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Olivia Colman set to play Queen Elizabeth II in recast of The Crown

Colman, best known for her roles in Broadchurch and The Night Manager, is the first star to be announced for the third series of the Netflix drama series.

The entire cast is set to be replaced for the next phase of the Queen's reign when the drama jumps ahead to 1960s Britain at the end of the second series.

Watch highlights from the RTS Cambridge Convention 2017

James Murdoch in conversation with Sarah Sands (Credit: RTS/Paul Hampartsoumian)

The three-day Convention featured keynotes from James Murdoch, Ofcom chief Sharon White and the Secretary of State Karen Bradley MP, as well as some lively panel discussions.

Watch highlights from the event below, or scroll down to watch the sessions in full. You can read more about this year's RTS Cambridge in the October issue of Television magazine.

Video: Show Me The Money! Andy Harries and Andy Wilman discuss working on the new frontier of broadcasting

It’s the dream scenario for a producer: to be handed a huge budget and the creative freedom to create compelling content for a new platform.  Producers Andy Harries and Andy Wilman, in conversation with Peter Fincham, discuss the origins and production of The Crown and The Grand Tour respectively. How did it work, how sustainable is it and where do they go from here?

Ofcom reveals the UK’s binge watching habits

The research shows that UK viewers favour binge watching television series over waiting for new episodes each week, with 40 million people watching series back-to-back.

One third of the people binge watching episodes do so every week, and more than half do so monthly.

The study, included in the annual Communications Market Research 2017, has also shown a significant difference in viewing habits between younger and older audiences. 

Netflix unveils new Stranger Things trailer

The eerie trailer begins with the four childhood friends Dustin (Gaten Matarazzo), Lucas (Caleb McLaughlin), Mike (Finn Wolfhard) and Will (Noah Schnapp) playing innocently on an arcade game.

The atmosphere quickly changes as Will Byers is momentarily transported back into the dark Upside Down world and faced with a much bigger threat than the terrifying Demogorgon. 

Andy Harries on how The Crown changed Left Bank Pictures

When Andy Harries was planning what became drama specialist Left Bank Pictures, around a decade ago, experienced TV executives told him that he was backing the wrong horse. They said that drama – expensive, time-consuming and hard to get right – was in decline. Reality shows were the future.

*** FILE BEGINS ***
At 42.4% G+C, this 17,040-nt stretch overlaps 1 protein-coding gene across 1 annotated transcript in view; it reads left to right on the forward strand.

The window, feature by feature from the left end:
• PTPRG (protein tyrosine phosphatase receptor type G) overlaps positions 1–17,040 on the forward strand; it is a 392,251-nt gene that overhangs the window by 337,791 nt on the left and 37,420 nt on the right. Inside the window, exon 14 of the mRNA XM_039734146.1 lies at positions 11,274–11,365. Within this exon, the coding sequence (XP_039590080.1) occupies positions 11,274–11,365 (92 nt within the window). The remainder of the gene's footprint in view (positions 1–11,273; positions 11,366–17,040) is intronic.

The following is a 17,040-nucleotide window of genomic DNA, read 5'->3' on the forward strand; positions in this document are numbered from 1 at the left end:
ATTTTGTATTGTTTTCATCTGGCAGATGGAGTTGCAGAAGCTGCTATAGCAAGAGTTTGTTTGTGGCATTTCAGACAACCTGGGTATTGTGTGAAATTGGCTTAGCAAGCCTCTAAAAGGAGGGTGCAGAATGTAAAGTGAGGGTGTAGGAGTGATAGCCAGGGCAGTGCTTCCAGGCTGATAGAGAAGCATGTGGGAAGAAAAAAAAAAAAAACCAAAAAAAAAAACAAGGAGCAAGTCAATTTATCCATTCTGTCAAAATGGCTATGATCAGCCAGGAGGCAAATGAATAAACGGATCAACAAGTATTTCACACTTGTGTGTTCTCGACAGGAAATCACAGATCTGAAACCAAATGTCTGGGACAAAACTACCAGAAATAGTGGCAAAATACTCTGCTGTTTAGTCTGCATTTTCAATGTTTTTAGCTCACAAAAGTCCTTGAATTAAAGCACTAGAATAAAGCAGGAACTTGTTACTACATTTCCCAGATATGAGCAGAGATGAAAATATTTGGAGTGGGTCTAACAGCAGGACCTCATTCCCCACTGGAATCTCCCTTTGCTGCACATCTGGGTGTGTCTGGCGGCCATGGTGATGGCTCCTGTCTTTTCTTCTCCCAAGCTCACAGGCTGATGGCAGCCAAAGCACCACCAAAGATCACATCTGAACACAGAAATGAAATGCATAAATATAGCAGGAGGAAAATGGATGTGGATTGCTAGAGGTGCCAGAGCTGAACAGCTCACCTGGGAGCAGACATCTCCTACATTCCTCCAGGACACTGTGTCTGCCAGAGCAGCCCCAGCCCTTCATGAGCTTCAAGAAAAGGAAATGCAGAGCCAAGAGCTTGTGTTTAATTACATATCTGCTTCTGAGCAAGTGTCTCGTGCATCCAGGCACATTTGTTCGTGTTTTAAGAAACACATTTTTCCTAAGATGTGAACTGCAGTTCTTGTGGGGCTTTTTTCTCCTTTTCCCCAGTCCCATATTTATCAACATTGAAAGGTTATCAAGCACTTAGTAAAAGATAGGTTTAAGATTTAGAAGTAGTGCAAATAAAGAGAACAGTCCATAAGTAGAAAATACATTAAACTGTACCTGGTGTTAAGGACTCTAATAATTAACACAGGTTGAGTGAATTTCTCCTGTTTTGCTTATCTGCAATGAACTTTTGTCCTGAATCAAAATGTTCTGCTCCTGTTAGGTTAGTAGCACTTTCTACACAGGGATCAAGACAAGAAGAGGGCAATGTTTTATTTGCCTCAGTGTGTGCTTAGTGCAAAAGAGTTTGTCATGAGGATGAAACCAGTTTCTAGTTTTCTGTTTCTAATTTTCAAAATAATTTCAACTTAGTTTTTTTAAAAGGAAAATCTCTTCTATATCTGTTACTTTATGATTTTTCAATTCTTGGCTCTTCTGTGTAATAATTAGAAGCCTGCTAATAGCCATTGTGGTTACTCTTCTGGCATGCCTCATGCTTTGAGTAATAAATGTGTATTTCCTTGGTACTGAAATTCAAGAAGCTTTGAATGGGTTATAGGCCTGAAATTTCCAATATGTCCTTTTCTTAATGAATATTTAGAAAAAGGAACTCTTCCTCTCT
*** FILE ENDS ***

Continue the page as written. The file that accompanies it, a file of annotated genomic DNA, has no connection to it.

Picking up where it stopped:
Today, drama is booming as never before and, by some reckonings, Left Bank is responsible for a fifth of all the TV drama produced in the UK.

Dexter star Michael C Hall plays it 'Safe'

Adapted from novelist Harlan Coben’s story of the same name, the eight-part drama also stars Amanda Abbington (Sherlock, Crooked House).

The screenplay has been written by Bafta and Emmy Award winning writer Danny Brocklehurst (Ordinary Lies, The Driver, Shameless) and will stream globally on Netflix, apart from in France where it will be shown on Canal+.

Is targeted advertising the future of TV?

That was one of the main conclusions from an RTS early evening event, Is targeted advertising the future of TV?

A capacity crowd heard how the arrival of streaming services headed by Netflix and Amazon Prime plus the challenge from Facebook and Google are changing the dynamics of TV advertising. 

Catch-up TV and the traditional broadcasters' own on-demand offerings are also driving change.  

All this is posing problems for audience measurement, the bedrock of TV advertising for more than half a century.

Reframing the documentary: how Amazon and Netflix are changing factual television

All or Nothing: A Season with the Arizona Cardinals (Credit: Amazon Prime)

In February of this year, Netflix won its first Oscar and its first Bafta. Surprisingly, the awards were not for any of its high-profile drama series, but for two documentaries. The Academy Award went to The White Helmets, a film about a group of Syria Civil Defence volunteer rescue workers. The Bafta winner was 13th, Ava DuVernay’s film about race in the US criminal justice system.